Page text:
Transatlantic RFID Workshop on Consumer Privacy and Data Security #537634-00002

Submission Number:
David Shaw
Global Uni-Docs Corporation
Initiative Name:
Transatlantic RFID Workshop on Consumer Privacy and Data Security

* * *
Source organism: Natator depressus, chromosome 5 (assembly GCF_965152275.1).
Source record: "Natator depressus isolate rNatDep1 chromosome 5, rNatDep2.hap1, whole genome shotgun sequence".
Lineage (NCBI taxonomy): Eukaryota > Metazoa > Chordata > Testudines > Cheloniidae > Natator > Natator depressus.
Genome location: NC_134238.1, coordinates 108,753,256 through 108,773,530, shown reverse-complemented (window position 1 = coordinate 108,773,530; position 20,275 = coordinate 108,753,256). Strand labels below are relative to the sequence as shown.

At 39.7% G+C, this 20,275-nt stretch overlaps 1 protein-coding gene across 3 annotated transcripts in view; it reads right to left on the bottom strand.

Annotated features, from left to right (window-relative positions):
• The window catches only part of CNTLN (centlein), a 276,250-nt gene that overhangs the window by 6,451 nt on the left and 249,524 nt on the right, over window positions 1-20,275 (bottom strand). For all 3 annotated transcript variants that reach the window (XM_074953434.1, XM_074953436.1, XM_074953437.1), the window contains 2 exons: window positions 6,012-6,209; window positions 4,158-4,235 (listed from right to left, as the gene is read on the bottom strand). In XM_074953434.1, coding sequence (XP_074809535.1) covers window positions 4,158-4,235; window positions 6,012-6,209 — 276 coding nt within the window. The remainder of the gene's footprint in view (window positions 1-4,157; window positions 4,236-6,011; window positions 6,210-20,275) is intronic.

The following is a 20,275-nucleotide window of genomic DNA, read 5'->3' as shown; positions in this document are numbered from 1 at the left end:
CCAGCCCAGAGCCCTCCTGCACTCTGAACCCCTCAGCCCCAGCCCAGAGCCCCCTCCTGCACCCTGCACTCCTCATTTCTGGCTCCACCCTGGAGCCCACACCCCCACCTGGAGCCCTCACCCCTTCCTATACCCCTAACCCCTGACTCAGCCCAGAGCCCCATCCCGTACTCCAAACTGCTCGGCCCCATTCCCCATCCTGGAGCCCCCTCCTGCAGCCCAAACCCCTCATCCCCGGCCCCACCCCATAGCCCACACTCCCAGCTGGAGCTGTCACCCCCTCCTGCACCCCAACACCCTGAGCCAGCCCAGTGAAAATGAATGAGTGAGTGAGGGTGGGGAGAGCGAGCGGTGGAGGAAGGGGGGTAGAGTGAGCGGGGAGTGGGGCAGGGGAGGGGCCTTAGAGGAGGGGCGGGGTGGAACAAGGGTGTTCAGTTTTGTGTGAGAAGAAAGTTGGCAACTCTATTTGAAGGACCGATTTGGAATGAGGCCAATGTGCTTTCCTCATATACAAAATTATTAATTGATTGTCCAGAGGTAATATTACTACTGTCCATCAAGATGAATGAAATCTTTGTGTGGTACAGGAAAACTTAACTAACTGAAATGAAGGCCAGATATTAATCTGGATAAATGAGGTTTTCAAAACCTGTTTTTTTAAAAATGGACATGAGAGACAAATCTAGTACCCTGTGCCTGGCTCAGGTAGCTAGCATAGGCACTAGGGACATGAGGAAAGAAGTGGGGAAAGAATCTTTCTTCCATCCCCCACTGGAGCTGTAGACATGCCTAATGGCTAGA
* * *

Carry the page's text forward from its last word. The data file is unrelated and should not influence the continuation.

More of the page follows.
Fundamental inadequacies in network security have led to the emergence of centralized authentication authorities. These centralized authorities (CAs) are used to authorize access to data, authenticate exchange participants, and to administer network encryption keys and user passwords. However, CAs come at a high cost. Aside from direct costs, administrators are required to maintain secure directories and administer data trust classifications, log-ins, passwords, and encryption keys, all of which constantly change and increase the total cost of ownership. CAs introduce risk as well as cost. Security and privacy breaches are inevitable because existing approaches separate electronic content from authentication controls. This creates three fundamental vulnerabilities: the manipulation of data before it is exchanged, the modification of content after an authenticated session has been established, and the risk of authorized insiders acting as rogue actors. Every day, we learn of private and public entities with compromised electronic files, many of which include highly sensitive data. The Pentagon's network infrastructure diagram was exposed after P2P file downloads were inadvertently published. Citigroup had banking records stolen after attackers manipulated the electronic manifest and redirected the delivery. Cyber attackers recently hijacked computer systems and disrupted the power grid in Estonia. All of these breaches are traceable to the separation of electronic content from security controls. Additional information layers, such as RFID identification methodology, do not remove these vulnerabilities and may exacerbate risk. Identifying an asset using RFID tags, molecular markers, or other means may create additional risk because the underlying data may be separated from the ?tag?. All one needs to do is disassociated the asset from the data to impugn the system. The same is true of authentication methodologies that are dependent upon centralized authorities. Current data authentication approaches require extensive key management, such as Public Key Infrastructure (PKI). However, once content is distributed, there are no effective enforcement controls. Not only that, PKI is often administered using third parties that weaken how authentication procedures are executed once content is archived. IT security spending has reached over $70 billion per year, yet the number of successful attacks, the sophistication of the attackers, the cost to remedy the breaches, and the value of the compromised data continues to grow at alarming rates suggesting that existing alternatives are not working exceptionally well. Now is the time to consider a different approach: Content-Centric Security (CCS). CCS content is self-governing after distribution and facilitates secure exchanges between users or devices. CCS transforms the way we think of secure data because the content itself, through embedded rule-sets, determines who, when, where, what, and how it is to be used. As more participants, requiring various trust levels, using multiple devices, exchange increasing amounts and types of content, enterprises face enormous risk. The number and scale of attacks is increasing with competitors, rogue nation-states, terror groups, and organized crime all executing increasingly sophisticated cyber attacks. Dependency upon centralize authorities to authenticate participants and ensure that content has not been manipulated will not work efficiently in a wireless environment due to the lack of architectural robustness. Content-Centric Security (CCS) solves these problems by providing a game-changing technology that creates ?smart? self-governing security controls tightly bound to content. Now is the time to consider Content-Centric approaches to security. David Shaw, President Global Uni-Docs Corporation